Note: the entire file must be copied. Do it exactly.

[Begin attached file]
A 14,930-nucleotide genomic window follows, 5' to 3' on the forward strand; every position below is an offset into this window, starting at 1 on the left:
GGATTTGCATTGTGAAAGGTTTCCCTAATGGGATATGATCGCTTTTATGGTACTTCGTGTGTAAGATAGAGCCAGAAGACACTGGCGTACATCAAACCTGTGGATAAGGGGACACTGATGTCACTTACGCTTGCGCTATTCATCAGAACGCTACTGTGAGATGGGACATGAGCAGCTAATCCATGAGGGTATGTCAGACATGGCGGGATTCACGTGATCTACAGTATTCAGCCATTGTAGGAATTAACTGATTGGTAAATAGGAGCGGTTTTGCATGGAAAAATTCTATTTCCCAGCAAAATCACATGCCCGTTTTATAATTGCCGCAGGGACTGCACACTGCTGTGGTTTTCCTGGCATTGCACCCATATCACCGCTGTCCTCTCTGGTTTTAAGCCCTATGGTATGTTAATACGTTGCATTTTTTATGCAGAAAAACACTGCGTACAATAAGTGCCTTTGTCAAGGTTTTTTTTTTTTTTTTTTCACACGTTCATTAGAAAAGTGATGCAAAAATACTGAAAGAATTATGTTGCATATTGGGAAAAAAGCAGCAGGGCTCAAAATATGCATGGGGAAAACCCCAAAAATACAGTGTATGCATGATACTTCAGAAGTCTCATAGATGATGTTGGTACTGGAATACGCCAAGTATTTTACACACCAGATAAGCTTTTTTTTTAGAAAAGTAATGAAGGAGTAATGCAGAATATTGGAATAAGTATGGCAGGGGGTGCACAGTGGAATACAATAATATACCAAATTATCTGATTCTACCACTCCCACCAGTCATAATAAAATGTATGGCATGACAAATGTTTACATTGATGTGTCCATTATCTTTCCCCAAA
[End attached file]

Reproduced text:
A 14,930-nucleotide genomic window follows, 5' to 3' on the forward strand; every position below is an offset into this window, starting at 1 on the left:
GGATTTGCATTGTGAAAGGTTTCCCTAATGGGATATGATCGCTTTTATGGTACTTCGTGTGTAAGATAGAGCCAGAAGACACTGGCGTACATCAAACCTGTGGATAAGGGGACACTGATGTCACTTACGCTTGCGCTATTCATCAGAACGCTACTGTGAGATGGGACATGAGCAGCTAATCCATGAGGGTATGTCAGACATGGCGGGATTCACGTGATCTACAGTATTCAGCCATTGTAGGAATTAACTGATTGGTAAATAGGAGCGGTTTTGCATGGAAAAATTCTATTTCCCAGCAAAATCACATGCCCGTTTTATAATTGCCGCAGGGACTGCACACTGCTGTGGTTTTCCTGGCATTGCACCCATATCACCGCTGTCCTCTCTGGTTTTAAGCCCTATGGTATGTTAATACGTTGCATTTTTTATGCAGAAAAACACTGCGTACAATAAGTGCCTTTGTCAAGGTTTTTTTTTTTTTTTTTTCACACGTTCATTAGAAAAGTGATGCAAAAATACTGAAAGAATTATGTTGCATATTGGGAAAAAAGCAGCAGGGCTCAAAATATGCATGGGGAAAACCCCAAAAATACAGTGTATGCATGATACTTCAGAAGTCTCATAGATGATGTTGGTACTGGAATACGCCAAGTATTTTACACACCAGATAAGCTTTTTTTTTAGAAAAGTAATGAAGGAGTAATGCAGAATATTGGAATAAGTATGGCAGGGGGTGCACAGTGGAATACAATAATATACCAAATTATCTGATTCTACCACTCCCACCAGTCATAATAAAATGTATGGCATGACAAATGTTTACATTGATGTGTCCATTATCTTTCCCCAAA